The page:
By Kevin Walsh
After wrapping up her position as leader of the first CELT Faculty Fellows Seminar at Tufts University, Molly Mead finally had some time to reflect.
“I thought it went fabulously well,” Mead said. “Many of the faculty referred to the seminar as an oasis, a place where they could pause and reflect openly and honestly about their teaching. It is wonderful that Tufts has made the commitment to provide such a place for even the most seasoned faculty to become better teachers.”
During the Spring 2007 semester, a group of 12 Faculty Fellows met once a week for three hours to explore topics related to teaching and learning. The 2007 Fellows represented a diverse group of Tufts professors, coming from the university’s Medical School, Friedman School of Nutrition, Cummings School of Veterinary Medicine, Fletcher School of Diplomacy and International Relations, the School of Arts and Sciences and the School of Engineering.
Despite the range of schools, subjects being taught and students in their classrooms (ranging from college freshmen to Ph.D aspirants) the faculty discovered that they had more in common than not. In the end each wrestled with the same fundamental question: “what do I do in my teaching to ensure students learn?” The diversity of student learning styles, Mead noted, is one of the biggest challenges to coming up with a satisfactory answer to that fundamental question. It is a challenge facing not just Tufts professors, but all educators across the country.
“Given enough time, we could successfully teach any of our students Chemistry, for instance,” Mead said. “But you have the time constraints of the semester, coupled with diverse learning styles, and it makes for quite a challenge.”
But, before any solution can be found, one must first become aware that there is even a problem, and Mead noted that the CELT Faculty Fellows seminar allows for “open and honest discussion” about specific challenges professors face each day.
For most of the sessions, the seminar would begin with one of the Fellows describing a specific situation that they felt challenged their approach to teaching; for instance, teaching biostatistics to a group of students that included both Mathematics majors and those with little-to-no background in statistics. The group would then collectively discuss the ways in which each professor might approach the situation. It was this focus on concrete problem solving, and the open nature of the seminar, that Mead said was a great strength of this type of tight-knit gathering.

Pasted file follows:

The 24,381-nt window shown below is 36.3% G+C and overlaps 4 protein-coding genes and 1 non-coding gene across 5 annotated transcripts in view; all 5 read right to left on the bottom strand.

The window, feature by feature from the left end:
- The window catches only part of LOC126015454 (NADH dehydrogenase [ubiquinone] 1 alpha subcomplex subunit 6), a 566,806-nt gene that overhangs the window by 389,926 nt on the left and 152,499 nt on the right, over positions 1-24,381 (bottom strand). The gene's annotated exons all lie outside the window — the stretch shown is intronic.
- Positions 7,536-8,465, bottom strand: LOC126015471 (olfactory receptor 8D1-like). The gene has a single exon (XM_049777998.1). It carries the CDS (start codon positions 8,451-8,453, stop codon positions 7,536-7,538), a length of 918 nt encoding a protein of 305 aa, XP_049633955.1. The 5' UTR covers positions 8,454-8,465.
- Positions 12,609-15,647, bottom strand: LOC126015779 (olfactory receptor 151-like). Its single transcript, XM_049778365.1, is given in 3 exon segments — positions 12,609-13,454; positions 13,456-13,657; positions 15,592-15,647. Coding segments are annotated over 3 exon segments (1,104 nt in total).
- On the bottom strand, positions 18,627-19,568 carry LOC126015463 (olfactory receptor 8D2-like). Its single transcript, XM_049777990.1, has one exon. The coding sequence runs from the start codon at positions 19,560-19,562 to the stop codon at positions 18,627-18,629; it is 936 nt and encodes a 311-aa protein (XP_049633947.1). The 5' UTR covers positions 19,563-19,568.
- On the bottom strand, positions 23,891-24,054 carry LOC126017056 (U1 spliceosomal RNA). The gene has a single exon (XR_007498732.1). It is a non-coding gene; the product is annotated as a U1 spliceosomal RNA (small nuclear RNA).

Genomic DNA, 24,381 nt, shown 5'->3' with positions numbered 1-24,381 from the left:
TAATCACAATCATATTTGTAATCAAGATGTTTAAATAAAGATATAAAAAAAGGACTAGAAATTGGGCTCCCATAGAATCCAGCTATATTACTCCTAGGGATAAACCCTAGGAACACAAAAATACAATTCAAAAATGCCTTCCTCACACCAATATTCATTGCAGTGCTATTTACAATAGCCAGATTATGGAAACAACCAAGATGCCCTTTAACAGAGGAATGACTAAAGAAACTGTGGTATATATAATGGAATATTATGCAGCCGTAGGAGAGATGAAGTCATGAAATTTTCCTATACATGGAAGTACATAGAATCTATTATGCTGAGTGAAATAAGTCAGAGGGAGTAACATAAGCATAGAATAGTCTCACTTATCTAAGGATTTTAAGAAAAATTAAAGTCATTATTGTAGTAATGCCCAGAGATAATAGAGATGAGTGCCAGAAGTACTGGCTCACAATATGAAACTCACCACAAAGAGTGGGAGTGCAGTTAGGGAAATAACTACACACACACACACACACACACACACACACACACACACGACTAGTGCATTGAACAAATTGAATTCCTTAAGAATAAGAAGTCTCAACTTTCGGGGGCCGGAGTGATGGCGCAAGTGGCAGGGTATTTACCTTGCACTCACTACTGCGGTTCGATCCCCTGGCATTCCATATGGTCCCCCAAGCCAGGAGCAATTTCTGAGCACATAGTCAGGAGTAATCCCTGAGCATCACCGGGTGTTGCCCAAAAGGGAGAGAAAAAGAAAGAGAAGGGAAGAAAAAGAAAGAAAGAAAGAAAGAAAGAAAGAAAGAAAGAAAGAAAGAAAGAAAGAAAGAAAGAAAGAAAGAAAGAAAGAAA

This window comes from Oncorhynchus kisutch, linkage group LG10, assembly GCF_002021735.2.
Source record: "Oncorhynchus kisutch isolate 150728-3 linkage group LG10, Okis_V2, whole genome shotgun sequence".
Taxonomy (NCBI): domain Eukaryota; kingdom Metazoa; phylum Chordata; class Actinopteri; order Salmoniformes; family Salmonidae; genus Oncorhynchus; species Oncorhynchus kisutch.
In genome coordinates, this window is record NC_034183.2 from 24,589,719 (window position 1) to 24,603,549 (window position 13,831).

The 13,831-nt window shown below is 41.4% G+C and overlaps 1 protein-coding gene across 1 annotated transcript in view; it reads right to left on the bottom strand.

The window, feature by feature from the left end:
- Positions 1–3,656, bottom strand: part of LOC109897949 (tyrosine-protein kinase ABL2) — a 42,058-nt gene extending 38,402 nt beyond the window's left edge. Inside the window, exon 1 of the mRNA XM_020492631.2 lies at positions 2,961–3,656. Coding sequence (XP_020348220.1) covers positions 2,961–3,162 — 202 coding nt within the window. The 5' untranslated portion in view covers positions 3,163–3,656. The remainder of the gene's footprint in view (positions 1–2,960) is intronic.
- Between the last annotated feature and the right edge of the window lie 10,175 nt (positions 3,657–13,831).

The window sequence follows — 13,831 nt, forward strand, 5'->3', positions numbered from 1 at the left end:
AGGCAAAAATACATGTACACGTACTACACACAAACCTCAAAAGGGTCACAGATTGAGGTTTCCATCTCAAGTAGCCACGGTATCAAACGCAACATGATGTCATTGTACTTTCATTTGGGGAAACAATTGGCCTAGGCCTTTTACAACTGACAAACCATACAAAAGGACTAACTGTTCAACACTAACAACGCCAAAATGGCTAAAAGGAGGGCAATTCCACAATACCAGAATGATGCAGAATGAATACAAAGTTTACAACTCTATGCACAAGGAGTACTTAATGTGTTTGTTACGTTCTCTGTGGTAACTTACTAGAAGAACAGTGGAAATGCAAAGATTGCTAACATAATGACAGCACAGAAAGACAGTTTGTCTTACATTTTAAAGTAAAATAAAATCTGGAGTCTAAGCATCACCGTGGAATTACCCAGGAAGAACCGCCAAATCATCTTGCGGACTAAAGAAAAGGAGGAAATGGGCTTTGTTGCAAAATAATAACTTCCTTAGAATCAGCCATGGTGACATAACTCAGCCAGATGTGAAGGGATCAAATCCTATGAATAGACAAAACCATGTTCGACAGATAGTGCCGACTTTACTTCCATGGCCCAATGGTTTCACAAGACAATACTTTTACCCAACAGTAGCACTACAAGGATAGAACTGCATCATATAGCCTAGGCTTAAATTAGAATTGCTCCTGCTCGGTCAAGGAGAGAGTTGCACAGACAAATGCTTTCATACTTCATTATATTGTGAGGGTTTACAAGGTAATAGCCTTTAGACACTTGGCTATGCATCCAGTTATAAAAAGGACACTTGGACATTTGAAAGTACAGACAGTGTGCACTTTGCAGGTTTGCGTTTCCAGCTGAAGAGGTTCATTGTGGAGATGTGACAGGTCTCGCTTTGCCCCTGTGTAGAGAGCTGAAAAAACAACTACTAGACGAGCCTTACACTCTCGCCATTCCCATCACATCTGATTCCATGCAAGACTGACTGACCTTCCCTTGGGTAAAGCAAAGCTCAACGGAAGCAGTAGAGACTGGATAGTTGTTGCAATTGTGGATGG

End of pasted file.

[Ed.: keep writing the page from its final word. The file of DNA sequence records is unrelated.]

While there were certainly differences in teaching styles, Mead said the group quickly established an ability to see other points of view. The Fellows tackled topics ranging from ‘teaching to different cognitive abilities’ to discussing the pros and cons of the various assessment possibilities available to teachers, all while exploring the more existential question, “What does it really mean to be a teacher?”
With all the constraints of the semester, it isn’t everyday that faculty are able to gather with their peers and really explore the different ways to get students to analyze deeply, think critically, and ask good questions, Mead said.
“The amount of time we were able to spend together, three hours a week, was a huge strength of this seminar,” she said.
In the end, Mead said she probably learned as much about herself as the Fellows did about teaching, by being able to engage in spirited discussion with such a diverse and talented group of Tufts faculty members.
“We had the most thoughtful people,” she said, “and what they learned here will influence them for years to come.”